1 Goat, 2 Kids, 1 Dad & Bihar floods

I returned from Bihar after 2 very challenging and emotionally exhausting workshops. One with passionate educators severly affected by lack of opportunities and economic barriers. The other, with passionate learners severly affected by lack of opportunities and economic barriers. Oh wait, they were both affected by the same things!

Both workshops had participants who had one thing in common — resilience.

After almost 20 days of travel and back to back workshop facilitation, I couldn’t wait to return home in Bangalore, bathe with my Kiwi Body wash, toss my clothes into the washing machine, order a Pizza and watch a new episode of Modern Family on my flat screen television sitting on this really cool comfy chair from Fab India.

Yes, I am committed to social change and work for low & middle income groups but I have got to return to my urban setting and my Fab India chair. I am not sure if I have the same courage my peers in the change sector have. Like Zubin Sharma of Project Potential. Check out this crazy man here.

I finished my second workshop, and I woke up at 6am, feeling like a child on the first day of summer vacation. My taxi, a wonderful man from the neighbourhood came to pick me up at 8am and we were off to Bagdogra airport.

If you have never been to Bagdogra airport from Bihar, know that you will drive through a stunning landscape of rural India, through vast paddy fields that are a glittering green, mud huts with cattle in the courtyard… things that I as an ‘urban Indian’ enjoy, as long as it is temporary. You finally cross Bihar border, entering West Bengal’s famous Darjeeling district known as queen of hills with its fragrant, endless tea gardens.

As we started our car, I was told that Kosi and Teesta rivers are going crazy due to incessant rainfall and it looks like the area will be flooded again.

I was selfish. I wanted to be home soon. So I suggested we drive, as fast as we could through those 3 hours and get me to the airport. I needed Pizza, my Fab India comfy chair and the new episode of Modern Family.

As we drove, I couldn’t believe how beautiful Bihar actually is. My 20 days of work taught me that everything I knew about Bihar was wrong. I met the best cab drivers, best bus drivers, best waiters and some incredibly strong women. If you want to engage in conversations around India’s political scene, you have got to meet people of Bihar. Informed and opinionated, their energy and brilliance will touch you before you can say “Litthi Chokha”.

We had to take many deviations and smaller roads through the drive. Water had begun to fill up fields, bridges were broken and most of the roads were not even visible. You can understand more from here.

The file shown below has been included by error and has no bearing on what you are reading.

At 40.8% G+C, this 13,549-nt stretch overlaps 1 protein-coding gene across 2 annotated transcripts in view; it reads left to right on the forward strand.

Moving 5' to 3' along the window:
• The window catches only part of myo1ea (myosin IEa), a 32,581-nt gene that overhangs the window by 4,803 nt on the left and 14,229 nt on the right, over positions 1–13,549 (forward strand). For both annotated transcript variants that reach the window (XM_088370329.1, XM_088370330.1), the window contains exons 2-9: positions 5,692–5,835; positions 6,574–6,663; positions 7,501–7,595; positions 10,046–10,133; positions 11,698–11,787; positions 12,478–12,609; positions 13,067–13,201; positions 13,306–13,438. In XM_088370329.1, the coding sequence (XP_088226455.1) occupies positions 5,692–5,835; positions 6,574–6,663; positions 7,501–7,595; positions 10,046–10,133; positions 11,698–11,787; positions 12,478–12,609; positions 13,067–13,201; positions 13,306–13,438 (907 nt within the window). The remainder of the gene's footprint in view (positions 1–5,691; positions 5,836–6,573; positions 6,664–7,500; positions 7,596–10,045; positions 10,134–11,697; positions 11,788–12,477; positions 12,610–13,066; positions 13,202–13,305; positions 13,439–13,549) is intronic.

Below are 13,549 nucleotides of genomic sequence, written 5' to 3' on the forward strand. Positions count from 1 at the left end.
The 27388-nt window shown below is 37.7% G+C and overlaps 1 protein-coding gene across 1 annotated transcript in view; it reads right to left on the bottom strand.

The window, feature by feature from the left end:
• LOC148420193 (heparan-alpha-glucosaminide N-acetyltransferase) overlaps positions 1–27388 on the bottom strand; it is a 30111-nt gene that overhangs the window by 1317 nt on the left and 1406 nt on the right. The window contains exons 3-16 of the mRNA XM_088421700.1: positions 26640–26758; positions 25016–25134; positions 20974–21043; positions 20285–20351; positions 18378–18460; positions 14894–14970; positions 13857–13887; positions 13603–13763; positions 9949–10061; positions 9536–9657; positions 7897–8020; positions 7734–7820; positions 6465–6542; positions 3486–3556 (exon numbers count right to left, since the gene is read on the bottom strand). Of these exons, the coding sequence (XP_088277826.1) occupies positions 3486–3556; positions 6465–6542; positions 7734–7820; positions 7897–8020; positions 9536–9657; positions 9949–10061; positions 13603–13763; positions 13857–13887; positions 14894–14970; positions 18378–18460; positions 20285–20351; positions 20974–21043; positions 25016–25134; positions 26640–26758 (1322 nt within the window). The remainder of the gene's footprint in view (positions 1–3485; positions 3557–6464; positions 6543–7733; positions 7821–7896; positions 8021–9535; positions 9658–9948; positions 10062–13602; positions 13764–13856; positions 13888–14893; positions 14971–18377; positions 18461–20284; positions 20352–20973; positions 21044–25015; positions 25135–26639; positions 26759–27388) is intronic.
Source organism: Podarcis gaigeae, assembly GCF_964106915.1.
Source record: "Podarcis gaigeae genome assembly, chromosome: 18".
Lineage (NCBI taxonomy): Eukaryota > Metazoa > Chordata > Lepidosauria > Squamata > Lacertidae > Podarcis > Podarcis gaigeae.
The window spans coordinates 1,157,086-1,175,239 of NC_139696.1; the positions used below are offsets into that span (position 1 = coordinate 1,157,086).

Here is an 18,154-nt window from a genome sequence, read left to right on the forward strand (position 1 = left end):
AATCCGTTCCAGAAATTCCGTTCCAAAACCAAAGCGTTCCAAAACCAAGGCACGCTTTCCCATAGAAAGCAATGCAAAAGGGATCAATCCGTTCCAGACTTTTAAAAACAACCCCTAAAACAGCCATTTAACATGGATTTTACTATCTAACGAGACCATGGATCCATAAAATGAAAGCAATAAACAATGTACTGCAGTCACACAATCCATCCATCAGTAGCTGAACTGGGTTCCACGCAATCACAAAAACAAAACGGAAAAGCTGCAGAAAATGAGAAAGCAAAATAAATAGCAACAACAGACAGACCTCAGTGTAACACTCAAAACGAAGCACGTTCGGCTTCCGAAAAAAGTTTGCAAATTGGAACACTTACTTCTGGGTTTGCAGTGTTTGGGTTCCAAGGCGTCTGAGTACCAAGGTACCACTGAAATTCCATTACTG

My driver was worried that by the time he comes back from airport, the water level will increase and he may not make it home.

As we anxiously looked out of our window, I saw a man neck deep in water walking across what was his paddy field. He had a small boy sitting on his left shoulder and a young girl perched on his right shoulder. I also saw a goat on his back, peeping from behind his head. Behind him was a small hut which was now engulfed by water. (You will have to imagine this. I did not want to photograph this. It would have been the most stupidest things to do …or so I thought).

I asked the car be stopped. I jump out and so does my friend, my driver RK.

The man waded through water, and reached the edge of the road where we were standing. I thought the first thing he will say is, “Help me!”.

I was wrong. The first thing he said, as his kids and goat got off his shoulder was, “Kaise Hain? (“How are you?” in Hindi).

Do you see how odd that was?

He just lost his home, belongings, the harvest from his paddy field. He had just rescued his children and goat. He just waded through neck deep water, not knowing when things will be ok. And then he asked, “Kaise Hain?”.

I stood there not knowing how I could answer him. I also did not know what I could ask him. We all stood there, staring back at his field and his almost vanishing house.

Have you ever stood still as you lost everything?

This man did. As do many people in states like Bihar, who are not shocked by calamities and material loss. The silence was broken, when his son said, “When will we catch fish?” We all laughed.

I was back in my car, on my way to airport. I had just seen what resilience looks like.

I got into my flight, arrived in Bangalore, used my app to book a cab, and reached home by midnight.

Bihar and I were still together. I sat in my Fab India chair, and watched the entire episode of Bihar’s Resilient People replay in my mind.

I wrote on Facebook:

Dear “Stereotype-affected Bihari”, if only people travelled to understand and not to judge, they will see how filled you are with love, resilience and brilliance. Thank you Bihar.

Sincerely,

a “Stereotype-affected Madrasi”.

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